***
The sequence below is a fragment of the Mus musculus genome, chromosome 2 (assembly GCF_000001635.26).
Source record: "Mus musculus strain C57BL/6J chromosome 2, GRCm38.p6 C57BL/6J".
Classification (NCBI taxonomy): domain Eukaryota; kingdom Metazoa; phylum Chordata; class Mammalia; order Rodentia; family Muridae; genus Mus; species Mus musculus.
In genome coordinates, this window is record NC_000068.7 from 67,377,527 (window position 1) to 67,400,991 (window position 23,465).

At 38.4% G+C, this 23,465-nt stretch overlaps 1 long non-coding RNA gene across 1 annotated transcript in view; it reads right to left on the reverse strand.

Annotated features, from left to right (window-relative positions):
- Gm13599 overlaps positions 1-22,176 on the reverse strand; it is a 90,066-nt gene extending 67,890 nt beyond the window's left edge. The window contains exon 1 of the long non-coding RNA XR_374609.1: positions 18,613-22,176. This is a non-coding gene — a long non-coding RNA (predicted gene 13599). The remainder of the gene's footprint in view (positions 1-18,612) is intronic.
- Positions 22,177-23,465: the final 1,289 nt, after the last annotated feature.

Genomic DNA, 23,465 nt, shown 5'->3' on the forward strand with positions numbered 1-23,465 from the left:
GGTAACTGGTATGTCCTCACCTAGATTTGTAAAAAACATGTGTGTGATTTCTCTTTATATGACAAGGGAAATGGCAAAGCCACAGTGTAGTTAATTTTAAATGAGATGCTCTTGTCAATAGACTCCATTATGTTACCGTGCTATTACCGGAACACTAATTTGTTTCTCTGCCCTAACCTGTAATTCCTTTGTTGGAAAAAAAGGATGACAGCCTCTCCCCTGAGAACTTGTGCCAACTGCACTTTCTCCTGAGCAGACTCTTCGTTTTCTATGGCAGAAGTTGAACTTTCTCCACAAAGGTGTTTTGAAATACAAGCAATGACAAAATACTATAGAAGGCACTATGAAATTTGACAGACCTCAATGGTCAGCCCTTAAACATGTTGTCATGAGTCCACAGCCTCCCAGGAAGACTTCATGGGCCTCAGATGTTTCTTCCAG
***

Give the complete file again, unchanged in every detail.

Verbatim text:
The sequence below is a fragment of the Mus musculus genome, chromosome 2 (assembly GCF_000001635.26).
Source record: "Mus musculus strain C57BL/6J chromosome 2, GRCm38.p6 C57BL/6J".
Classification (NCBI taxonomy): domain Eukaryota; kingdom Metazoa; phylum Chordata; class Mammalia; order Rodentia; family Muridae; genus Mus; species Mus musculus.
In genome coordinates, this window is record NC_000068.7 from 67,377,527 (window position 1) to 67,400,991 (window position 23,465).

At 38.4% G+C, this 23,465-nt stretch overlaps 1 long non-coding RNA gene across 1 annotated transcript in view; it reads right to left on the reverse strand.

Annotated features, from left to right (window-relative positions):
- Gm13599 overlaps positions 1-22,176 on the reverse strand; it is a 90,066-nt gene extending 67,890 nt beyond the window's left edge. The window contains exon 1 of the long non-coding RNA XR_374609.1: positions 18,613-22,176. This is a non-coding gene — a long non-coding RNA (predicted gene 13599). The remainder of the gene's footprint in view (positions 1-18,612) is intronic.
- Positions 22,177-23,465: the final 1,289 nt, after the last annotated feature.

Genomic DNA, 23,465 nt, shown 5'->3' on the forward strand with positions numbered 1-23,465 from the left:
GGTAACTGGTATGTCCTCACCTAGATTTGTAAAAAACATGTGTGTGATTTCTCTTTATATGACAAGGGAAATGGCAAAGCCACAGTGTAGTTAATTTTAAATGAGATGCTCTTGTCAATAGACTCCATTATGTTACCGTGCTATTACCGGAACACTAATTTGTTTCTCTGCCCTAACCTGTAATTCCTTTGTTGGAAAAAAAGGATGACAGCCTCTCCCCTGAGAACTTGTGCCAACTGCACTTTCTCCTGAGCAGACTCTTCGTTTTCTATGGCAGAAGTTGAACTTTCTCCACAAAGGTGTTTTGAAATACAAGCAATGACAAAATACTATAGAAGGCACTATGAAATTTGACAGACCTCAATGGTCAGCCCTTAAACATGTTGTCATGAGTCCACAGCCTCCCAGGAAGACTTCATGGGCCTCAGATGTTTCTTCCAG